August 17, 2022

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'Batman' movie stopped in Russia due to Ukraine war |  Art

‘Batman’ movie stopped in Russia due to Ukraine war | Art

Art festivals, choirs and film companies have suspended their operations in Russia in protest of Russia’s military action against Ukraine.

As Russian military operations against Ukraine intensify since February 24, major countries, including the United States and European countries, have imposed sanctions on Moscow, international organizations have suspended their work and launched boycott campaigns condemning the war. The most important and recent participants in the pressure campaigns announced that entertainment producers and the world’s leading film production companies would stop showing their expected work in Russia.

Following the invasion the Ukrainian Film Academy called for a boycott of the Russian cinema and film industry, and created an online petition to support its call. Within days, several major production companies, art festivals and bands responded. Support for Ukraine and condemnation of the war.

Cinema does not support war

Walt Disney, the world’s largest entertainment company, has made the first decision to suspend showing its films in Russia, and the film “Turning Red” is scheduled for release on March 10.

“We will make future decisions based on the growing situation. In the meantime, we are working with our NGO partners to provide emergency humanitarian assistance to refugees, given the magnitude of the growing refugee crisis,” a Disney spokesman said in a statement.

Film production company Warner Bros., following in the footsteps of Disney, has announced that it will stop showing its “The Batman” movie in Russia, one of the most anticipated films of the year, and decided just days before its launch. In theaters there, tickets to the movie have already sold for $ 200,000, according to The Wall Street Journal.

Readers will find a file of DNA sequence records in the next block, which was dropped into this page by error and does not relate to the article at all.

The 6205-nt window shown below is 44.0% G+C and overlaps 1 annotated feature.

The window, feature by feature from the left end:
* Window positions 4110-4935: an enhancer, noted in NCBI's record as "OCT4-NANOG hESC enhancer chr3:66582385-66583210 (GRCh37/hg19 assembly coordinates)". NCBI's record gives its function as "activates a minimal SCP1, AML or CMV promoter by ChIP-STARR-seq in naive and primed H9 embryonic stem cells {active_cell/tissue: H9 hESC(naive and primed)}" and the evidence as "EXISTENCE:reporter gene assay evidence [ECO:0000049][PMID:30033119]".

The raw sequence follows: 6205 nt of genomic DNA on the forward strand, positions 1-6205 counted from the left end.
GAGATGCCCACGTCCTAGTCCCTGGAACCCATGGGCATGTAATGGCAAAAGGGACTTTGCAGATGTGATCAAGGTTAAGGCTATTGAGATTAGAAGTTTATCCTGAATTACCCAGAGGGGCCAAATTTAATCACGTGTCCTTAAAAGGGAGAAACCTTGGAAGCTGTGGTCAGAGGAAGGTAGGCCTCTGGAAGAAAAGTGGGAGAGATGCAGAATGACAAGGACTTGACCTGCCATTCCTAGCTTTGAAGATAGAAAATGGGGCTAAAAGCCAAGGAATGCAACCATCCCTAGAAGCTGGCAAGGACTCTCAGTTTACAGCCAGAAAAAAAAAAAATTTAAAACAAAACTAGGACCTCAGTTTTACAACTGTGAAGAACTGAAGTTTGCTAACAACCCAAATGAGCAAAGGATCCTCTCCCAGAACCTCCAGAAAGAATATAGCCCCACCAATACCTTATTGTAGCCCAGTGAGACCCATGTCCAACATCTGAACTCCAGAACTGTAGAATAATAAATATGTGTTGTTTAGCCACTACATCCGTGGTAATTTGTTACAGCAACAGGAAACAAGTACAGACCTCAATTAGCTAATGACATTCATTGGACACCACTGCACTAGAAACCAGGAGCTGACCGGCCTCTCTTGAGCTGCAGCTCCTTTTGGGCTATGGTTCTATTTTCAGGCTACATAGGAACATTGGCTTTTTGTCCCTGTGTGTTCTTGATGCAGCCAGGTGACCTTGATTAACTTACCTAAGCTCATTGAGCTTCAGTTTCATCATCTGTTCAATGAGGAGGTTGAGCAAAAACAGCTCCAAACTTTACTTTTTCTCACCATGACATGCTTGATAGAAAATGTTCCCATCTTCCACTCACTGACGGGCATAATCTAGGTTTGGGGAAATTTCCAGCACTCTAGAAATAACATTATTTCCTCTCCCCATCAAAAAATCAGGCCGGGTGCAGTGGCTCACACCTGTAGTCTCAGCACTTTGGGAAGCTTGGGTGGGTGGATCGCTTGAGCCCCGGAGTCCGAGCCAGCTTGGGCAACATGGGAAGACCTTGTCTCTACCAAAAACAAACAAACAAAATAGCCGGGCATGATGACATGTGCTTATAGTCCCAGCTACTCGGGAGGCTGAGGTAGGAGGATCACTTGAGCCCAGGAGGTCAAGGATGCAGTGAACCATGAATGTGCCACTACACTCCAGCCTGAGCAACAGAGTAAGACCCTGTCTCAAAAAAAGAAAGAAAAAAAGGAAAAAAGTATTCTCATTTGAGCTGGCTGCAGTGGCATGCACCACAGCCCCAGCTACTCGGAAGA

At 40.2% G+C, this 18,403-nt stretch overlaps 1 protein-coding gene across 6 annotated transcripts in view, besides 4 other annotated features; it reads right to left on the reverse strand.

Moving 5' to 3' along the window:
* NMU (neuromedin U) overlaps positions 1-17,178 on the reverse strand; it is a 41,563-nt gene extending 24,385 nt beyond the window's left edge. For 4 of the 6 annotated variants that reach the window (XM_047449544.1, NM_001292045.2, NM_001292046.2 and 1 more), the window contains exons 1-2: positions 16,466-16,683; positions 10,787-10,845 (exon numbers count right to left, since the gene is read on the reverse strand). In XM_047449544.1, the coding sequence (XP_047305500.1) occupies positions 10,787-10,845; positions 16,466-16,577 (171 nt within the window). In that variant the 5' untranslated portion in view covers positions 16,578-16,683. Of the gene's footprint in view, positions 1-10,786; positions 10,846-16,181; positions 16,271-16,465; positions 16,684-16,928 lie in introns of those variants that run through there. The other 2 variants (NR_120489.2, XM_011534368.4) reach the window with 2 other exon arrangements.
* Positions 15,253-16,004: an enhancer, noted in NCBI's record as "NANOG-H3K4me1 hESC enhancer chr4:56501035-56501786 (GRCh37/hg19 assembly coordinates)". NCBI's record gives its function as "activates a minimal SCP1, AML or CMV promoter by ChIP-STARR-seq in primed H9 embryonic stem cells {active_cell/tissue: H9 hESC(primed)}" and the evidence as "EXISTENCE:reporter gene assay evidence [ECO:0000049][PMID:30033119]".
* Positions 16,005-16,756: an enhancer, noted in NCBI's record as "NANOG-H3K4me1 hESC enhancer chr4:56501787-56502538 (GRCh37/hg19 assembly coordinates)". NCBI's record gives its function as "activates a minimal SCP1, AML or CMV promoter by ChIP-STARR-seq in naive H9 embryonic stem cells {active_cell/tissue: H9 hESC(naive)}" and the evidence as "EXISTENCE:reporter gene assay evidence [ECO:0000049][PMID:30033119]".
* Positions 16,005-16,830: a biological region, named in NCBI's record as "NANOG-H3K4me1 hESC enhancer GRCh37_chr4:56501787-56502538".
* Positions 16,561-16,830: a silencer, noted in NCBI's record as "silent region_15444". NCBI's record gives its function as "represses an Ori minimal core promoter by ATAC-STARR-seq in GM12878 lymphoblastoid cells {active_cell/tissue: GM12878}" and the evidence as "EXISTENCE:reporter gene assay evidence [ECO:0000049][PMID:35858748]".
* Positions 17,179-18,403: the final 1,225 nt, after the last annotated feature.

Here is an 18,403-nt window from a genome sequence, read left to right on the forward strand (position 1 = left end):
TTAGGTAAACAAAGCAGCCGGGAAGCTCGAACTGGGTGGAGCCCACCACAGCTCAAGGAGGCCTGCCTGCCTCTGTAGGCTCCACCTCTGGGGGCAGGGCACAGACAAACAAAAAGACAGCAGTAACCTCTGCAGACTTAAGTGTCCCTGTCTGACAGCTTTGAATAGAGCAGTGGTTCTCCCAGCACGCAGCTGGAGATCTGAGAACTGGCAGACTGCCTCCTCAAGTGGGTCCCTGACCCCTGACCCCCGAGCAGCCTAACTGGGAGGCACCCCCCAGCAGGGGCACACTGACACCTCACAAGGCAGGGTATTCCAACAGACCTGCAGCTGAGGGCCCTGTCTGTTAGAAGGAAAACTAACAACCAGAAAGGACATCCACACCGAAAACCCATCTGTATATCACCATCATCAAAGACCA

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The company issued a statement saying, “In light of the humanitarian crisis facing Ukraine, the company has stopped releasing its” Batman “movie in Russia.” The report added that the company “will continue to closely monitor the situation and its condition.” We hope for improvements and a speedy and peaceful solution to this problem. “

Sony soon took the same approach, and announced that it would suspend its cinematic releases in Russia, including the “Morpheus” movie scheduled for release in early April. In a statement, the company expressed hope that the crisis would be resolved soon.

In the same vein, Paramount Pictures has temporarily banned publications from Russia, including “The Lost City” and “Sonic the Hedgehog 2”.

“We stand by all those affected by the humanitarian crisis in Ukraine, Russia and our international markets, and will continue to monitor the situation and its latest developments,” the studio said in a statement.

The studios “Universal Pictures” have joined the boycott campaign and decided to stop showing its films in Russian theaters, including “Ambulance” and “The Bad Guys” scheduled for release in April, according to a statement. Next, the answer to the ongoing humanitarian crisis in Ukraine.

Festivals and concerts

The issue does not end with a ban on film screenings, but international festivals have joined the boycott campaign, especially as the organizers of the Cannes Film Festival have announced that the international festival next May will “not welcome the official Russian language.” Delegates, and will not accept anyone’s visit. “It simply came to our notice then.

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The statement emphasized that the decision was not a signal of a formal antitrust inquiry into the allegations, but rather a signal of a formal antitrust inquiry into Russia.

The Venice Film Festival also made a decision in solidarity with the people of Ukraine and announced the organization of free screenings of the film “Reflection” showing the conflict in the Donbass region in eastern Ukraine. Next week in Rome, Milan and Venice.

The European Broadcasting Union (EU) has said it will not allow Russia to enter the song contest this year, and said in a statement that it would “disregard Russia’s participation in the unprecedented crisis in Ukraine.”

The group “Image Dragons” announced on Instagram that all of its concerts in Russia and Ukraine had been canceled “until further notice” and added in the post that “our prayers are for Ukraine and all those affected by this unnecessary war.”

British singer-songwriter Louis Tomlinson issued a similar statement canceling concerts in Moscow and Kiev, saying “fan safety is my number one priority.”